On 23 January, Guaidó declared he assumed the functions as acting president and took the presidential oath at a rally in Caracas.[85] Within minutes of Guaidó's swearing-in, the United States recognized him as president, followed shortly thereafter by Canada and other Latin American and European countries; Russia, China, Iran, Syria, Cuba and Turkey supported Maduro.[86][11][87] Maduro accused the United States of backing a coup and said he would cut ties with the country.[85] Guaidó denied the coup allegations, saying peaceful volunteers backed his movement.[88] In December 2018, Guaidó had traveled to Washington, D.C., where he met with OAS Secretary General Luis Almagro, and then on 14 January to Colombia for a Lima Group meeting, in which Maduro's mandate was rejected.[89] The fragmented opposition later unified around Guaidó.[90][91]

Spanish newspaper El País described U.S. president Donald Trump's election—coinciding with the election of conservative presidents in Colombia and Brazil, along with deteriorating conditions in Venezuela—as "a perfect storm," influenced by hawks in the Trump administration.[89] Opposition members Carlos Vecchio, Julio Borges and Gustavo Tarre were consulted, and the Trump administration decision to back Guaidó formed on 22 January, according to El Pais.[89] U.S. Secretary of State Mike Pompeo, National Security Adviser John R. Bolton, Treasury Secretary Steven Mnuchin and others met with Trump that day, and Vice President Mike Pence called Guaidó that night to express U.S. support, according to The Wall Street Journal.[92] According to El País, the January Lima Group meeting and the stance taken by Canada, represented by Chrystia Freeland, were key factors leading Donald Trump, known for being an isolationist, to become involved in Venezuela.[89]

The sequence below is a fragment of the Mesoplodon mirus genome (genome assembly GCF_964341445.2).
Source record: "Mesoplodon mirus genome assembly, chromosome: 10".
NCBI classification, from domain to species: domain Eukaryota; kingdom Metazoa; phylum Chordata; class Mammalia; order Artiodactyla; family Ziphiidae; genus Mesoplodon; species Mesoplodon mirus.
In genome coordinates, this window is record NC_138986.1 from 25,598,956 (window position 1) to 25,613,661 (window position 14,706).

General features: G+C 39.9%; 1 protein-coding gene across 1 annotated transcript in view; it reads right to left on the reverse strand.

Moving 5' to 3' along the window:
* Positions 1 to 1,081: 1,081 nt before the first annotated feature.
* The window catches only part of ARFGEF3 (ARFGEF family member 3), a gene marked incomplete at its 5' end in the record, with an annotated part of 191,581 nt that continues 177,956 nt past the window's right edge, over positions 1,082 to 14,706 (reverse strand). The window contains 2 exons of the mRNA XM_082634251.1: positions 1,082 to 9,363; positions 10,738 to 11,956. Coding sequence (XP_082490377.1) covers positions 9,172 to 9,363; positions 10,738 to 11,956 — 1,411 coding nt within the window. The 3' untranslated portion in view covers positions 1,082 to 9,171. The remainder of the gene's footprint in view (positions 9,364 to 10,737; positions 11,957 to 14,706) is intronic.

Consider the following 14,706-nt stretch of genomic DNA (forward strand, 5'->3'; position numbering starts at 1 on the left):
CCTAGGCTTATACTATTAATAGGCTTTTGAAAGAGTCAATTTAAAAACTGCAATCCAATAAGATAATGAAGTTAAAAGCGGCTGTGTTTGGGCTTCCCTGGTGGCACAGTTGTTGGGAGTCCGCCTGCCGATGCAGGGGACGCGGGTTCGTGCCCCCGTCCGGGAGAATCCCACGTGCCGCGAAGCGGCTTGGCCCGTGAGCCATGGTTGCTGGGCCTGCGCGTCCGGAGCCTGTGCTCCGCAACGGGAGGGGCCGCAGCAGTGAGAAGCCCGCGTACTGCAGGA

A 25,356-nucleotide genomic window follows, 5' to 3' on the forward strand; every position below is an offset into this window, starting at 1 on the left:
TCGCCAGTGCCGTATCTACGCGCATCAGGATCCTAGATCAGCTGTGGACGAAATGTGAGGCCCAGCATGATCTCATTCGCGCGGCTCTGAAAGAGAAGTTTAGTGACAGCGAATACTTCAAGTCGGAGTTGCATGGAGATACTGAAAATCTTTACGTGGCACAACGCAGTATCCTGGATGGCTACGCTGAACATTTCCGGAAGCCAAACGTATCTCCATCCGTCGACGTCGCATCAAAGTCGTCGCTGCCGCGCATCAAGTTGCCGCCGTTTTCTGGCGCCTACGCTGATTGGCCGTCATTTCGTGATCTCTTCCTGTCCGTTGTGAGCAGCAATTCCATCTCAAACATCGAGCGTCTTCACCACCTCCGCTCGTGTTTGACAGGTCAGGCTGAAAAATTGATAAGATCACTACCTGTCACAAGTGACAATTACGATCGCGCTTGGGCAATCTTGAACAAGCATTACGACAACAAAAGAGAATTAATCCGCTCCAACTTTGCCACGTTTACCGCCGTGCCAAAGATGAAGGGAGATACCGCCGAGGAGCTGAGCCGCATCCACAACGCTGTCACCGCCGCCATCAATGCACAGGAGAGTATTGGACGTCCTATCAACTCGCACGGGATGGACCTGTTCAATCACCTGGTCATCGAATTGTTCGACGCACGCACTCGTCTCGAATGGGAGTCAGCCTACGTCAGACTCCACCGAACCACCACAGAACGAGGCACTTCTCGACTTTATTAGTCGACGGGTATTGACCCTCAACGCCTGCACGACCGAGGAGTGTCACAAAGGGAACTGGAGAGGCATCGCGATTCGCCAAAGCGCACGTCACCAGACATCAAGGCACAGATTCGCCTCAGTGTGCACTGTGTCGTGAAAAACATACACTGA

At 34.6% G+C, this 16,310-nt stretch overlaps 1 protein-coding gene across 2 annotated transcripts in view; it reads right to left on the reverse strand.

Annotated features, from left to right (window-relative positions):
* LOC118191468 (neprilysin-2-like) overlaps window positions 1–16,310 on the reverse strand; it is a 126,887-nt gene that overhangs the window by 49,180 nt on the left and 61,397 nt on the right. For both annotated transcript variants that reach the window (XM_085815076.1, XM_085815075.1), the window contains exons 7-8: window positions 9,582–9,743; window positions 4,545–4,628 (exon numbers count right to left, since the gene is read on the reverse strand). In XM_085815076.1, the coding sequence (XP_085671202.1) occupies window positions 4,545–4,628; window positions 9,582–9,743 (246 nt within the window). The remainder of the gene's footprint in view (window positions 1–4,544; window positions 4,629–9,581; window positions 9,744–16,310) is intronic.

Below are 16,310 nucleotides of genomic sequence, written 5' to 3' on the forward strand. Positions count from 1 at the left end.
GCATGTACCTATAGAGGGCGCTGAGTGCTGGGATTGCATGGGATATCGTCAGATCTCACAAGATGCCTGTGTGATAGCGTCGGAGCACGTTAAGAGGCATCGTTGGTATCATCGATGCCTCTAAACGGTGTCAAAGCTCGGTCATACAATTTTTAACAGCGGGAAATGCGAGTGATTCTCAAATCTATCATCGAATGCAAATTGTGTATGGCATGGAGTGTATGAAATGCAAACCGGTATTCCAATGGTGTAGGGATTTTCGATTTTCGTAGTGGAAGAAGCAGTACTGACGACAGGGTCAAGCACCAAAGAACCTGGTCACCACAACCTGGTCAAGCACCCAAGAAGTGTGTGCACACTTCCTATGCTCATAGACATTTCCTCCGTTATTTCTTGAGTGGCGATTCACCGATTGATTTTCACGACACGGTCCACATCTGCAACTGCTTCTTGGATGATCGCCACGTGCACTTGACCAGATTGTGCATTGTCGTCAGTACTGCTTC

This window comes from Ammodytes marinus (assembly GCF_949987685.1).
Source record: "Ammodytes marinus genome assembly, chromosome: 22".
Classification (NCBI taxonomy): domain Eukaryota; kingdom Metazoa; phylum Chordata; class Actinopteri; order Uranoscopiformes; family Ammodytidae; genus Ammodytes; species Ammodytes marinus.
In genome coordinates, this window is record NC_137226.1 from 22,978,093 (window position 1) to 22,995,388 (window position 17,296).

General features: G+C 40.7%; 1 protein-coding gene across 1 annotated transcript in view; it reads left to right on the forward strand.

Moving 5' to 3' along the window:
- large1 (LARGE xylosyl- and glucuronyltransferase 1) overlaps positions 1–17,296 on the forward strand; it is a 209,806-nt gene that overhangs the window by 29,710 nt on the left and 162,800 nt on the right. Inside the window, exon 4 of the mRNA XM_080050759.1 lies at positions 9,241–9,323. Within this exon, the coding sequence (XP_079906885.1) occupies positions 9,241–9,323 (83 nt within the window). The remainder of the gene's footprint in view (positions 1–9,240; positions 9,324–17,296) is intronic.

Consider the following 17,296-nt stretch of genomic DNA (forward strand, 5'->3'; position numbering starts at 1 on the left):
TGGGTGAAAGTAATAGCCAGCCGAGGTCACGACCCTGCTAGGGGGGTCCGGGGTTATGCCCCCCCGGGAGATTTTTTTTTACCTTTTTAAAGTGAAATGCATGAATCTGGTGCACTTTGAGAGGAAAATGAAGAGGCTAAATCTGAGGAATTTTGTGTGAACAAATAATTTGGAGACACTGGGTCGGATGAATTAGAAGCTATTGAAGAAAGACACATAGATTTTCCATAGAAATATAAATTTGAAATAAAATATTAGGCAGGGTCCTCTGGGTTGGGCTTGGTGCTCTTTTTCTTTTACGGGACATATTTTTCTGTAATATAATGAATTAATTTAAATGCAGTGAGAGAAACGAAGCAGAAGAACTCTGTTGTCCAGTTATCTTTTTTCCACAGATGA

The Supreme Tribunal of Justice (TSJ) rejected the National Assembly's decisions,[86] while the Supreme Tribunal of Justice of Venezuela in exile welcomed Guaidó as acting president.[93]

On 29 January 2019, the TSJ launched a probe of Guaidó, froze his assets, and prohibited him from leaving the country.[94] According to Special Rapporteur on the Independence of Judges and Lawyers for the United Nations Diego García Sayán, the measures were "not adopted in accordance with constitutional requirements, normal legal procedures and international human rights standards."[95]

As of 1 April 2021, Guaidó was no longer recognized as Venezuela's rightful President by the European Union's 27 member-states after he lost his position as head of parliament. Although the United States and the United Kingdom continued to recognize him as the legitimate leader of Venezuela in 2021,[96][97][98][99] the United States stopped recognizing Guaidó in January 2023 when the opposition party vote to dissolve Guaidó's interim government took effect.[100]


Mike Pence meets with Carlos Vecchio, Julio Borges, and other Washington-based Venezuelan representatives on 29 January 2019